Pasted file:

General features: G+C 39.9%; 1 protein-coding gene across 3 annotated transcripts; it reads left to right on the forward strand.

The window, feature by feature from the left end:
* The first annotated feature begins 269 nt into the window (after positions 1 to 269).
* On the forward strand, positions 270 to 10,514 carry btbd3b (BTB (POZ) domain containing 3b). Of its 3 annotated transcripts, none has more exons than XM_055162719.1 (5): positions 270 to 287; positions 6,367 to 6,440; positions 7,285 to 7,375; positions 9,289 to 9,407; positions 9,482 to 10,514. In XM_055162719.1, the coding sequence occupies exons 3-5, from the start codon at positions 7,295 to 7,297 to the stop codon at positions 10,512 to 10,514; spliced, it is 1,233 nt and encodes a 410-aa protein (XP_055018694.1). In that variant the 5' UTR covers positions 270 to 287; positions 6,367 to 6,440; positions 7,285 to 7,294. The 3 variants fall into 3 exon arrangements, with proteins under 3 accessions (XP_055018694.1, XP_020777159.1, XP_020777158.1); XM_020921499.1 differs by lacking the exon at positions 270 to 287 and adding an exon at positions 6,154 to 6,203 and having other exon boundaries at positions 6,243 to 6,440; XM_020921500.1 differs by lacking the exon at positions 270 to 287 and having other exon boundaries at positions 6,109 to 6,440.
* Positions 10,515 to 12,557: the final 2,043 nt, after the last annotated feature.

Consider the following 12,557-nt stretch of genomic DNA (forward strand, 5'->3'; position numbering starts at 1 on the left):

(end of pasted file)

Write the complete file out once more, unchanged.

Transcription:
General features: G+C 39.9%; 1 protein-coding gene across 3 annotated transcripts; it reads left to right on the forward strand.

The window, feature by feature from the left end:
* The first annotated feature begins 269 nt into the window (after positions 1 to 269).
* On the forward strand, positions 270 to 10,514 carry btbd3b (BTB (POZ) domain containing 3b). Of its 3 annotated transcripts, none has more exons than XM_055162719.1 (5): positions 270 to 287; positions 6,367 to 6,440; positions 7,285 to 7,375; positions 9,289 to 9,407; positions 9,482 to 10,514. In XM_055162719.1, the coding sequence occupies exons 3-5, from the start codon at positions 7,295 to 7,297 to the stop codon at positions 10,512 to 10,514; spliced, it is 1,233 nt and encodes a 410-aa protein (XP_055018694.1). In that variant the 5' UTR covers positions 270 to 287; positions 6,367 to 6,440; positions 7,285 to 7,294. The 3 variants fall into 3 exon arrangements, with proteins under 3 accessions (XP_055018694.1, XP_020777159.1, XP_020777158.1); XM_020921499.1 differs by lacking the exon at positions 270 to 287 and adding an exon at positions 6,154 to 6,203 and having other exon boundaries at positions 6,243 to 6,440; XM_020921500.1 differs by lacking the exon at positions 270 to 287 and having other exon boundaries at positions 6,109 to 6,440.
* Positions 10,515 to 12,557: the final 2,043 nt, after the last annotated feature.

Consider the following 12,557-nt stretch of genomic DNA (forward strand, 5'->3'; position numbering starts at 1 on the left):